How does or should the church interact with culture? During this past week, our class had the privilege of hosting John Stonestreet to discuss this topic. John Stonestreet is a clearly gifted communicator. One of the things I most enjoyed about him this past week was how interactive and engaging he was. He allowed for questions and active involvement in class, but he also stayed on topic. Yet in staying focused, he was able to gain and maintain the students’ attention. Our 3 days with him flew by.
I still remember his opening line: “Christianity does a lousy job understanding Christianity and culture does a lousy job understanding Christianity.” After the teaching sessions, I realized the truth of this statement. In many Christian circles, it is taught that culture is to be avoided and that it is inherently evil, with little to no good being able to be gained from it. However, Stonestreet pointed out that culture is not the world. It is what we do with the world. The structure of the world is good, but the direction we take it is either good or bad. Culture is not to be avoided, but it is to be taken in the right direction.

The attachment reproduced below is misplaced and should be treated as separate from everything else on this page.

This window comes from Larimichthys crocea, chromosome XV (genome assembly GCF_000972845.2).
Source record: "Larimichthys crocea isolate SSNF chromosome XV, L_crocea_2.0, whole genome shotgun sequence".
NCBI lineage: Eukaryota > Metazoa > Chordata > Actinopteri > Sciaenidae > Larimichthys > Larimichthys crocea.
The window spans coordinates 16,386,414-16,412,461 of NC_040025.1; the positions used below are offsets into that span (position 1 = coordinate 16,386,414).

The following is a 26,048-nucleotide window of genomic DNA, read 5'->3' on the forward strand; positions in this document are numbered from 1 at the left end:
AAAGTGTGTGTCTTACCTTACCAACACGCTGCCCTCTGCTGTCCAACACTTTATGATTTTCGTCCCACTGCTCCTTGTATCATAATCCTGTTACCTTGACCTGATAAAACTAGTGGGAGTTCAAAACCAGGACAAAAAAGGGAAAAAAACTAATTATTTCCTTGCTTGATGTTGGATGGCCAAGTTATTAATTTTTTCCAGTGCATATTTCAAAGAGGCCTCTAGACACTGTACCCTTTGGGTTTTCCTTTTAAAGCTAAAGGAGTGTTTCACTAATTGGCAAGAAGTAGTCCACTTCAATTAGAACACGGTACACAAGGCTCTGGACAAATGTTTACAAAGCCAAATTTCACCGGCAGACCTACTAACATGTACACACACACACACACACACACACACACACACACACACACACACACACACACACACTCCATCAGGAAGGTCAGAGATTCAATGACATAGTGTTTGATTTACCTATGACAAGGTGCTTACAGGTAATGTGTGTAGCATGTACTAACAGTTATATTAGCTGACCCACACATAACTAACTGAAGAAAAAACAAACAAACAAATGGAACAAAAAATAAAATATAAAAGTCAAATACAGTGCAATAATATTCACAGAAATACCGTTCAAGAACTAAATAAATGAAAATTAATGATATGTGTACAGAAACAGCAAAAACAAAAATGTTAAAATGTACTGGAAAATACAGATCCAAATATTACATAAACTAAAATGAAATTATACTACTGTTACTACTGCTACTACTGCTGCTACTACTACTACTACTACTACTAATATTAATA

Ultimately, Stonestreet argued that Christians are to create culture, not mimic it. Oftentimes, culture cultivates us, rather than us it. The reason for this is that we haven’t been taught to think well. That is where we start. We think well, armed with the truth. The world may ignore the truth, but no one can ignore the consequences of the truth. Overall, the experience with John Stonestreet was great. He and his ideas were stimulating and class was a real joy. There was never a dull moment. I only wish he could have stayed longer!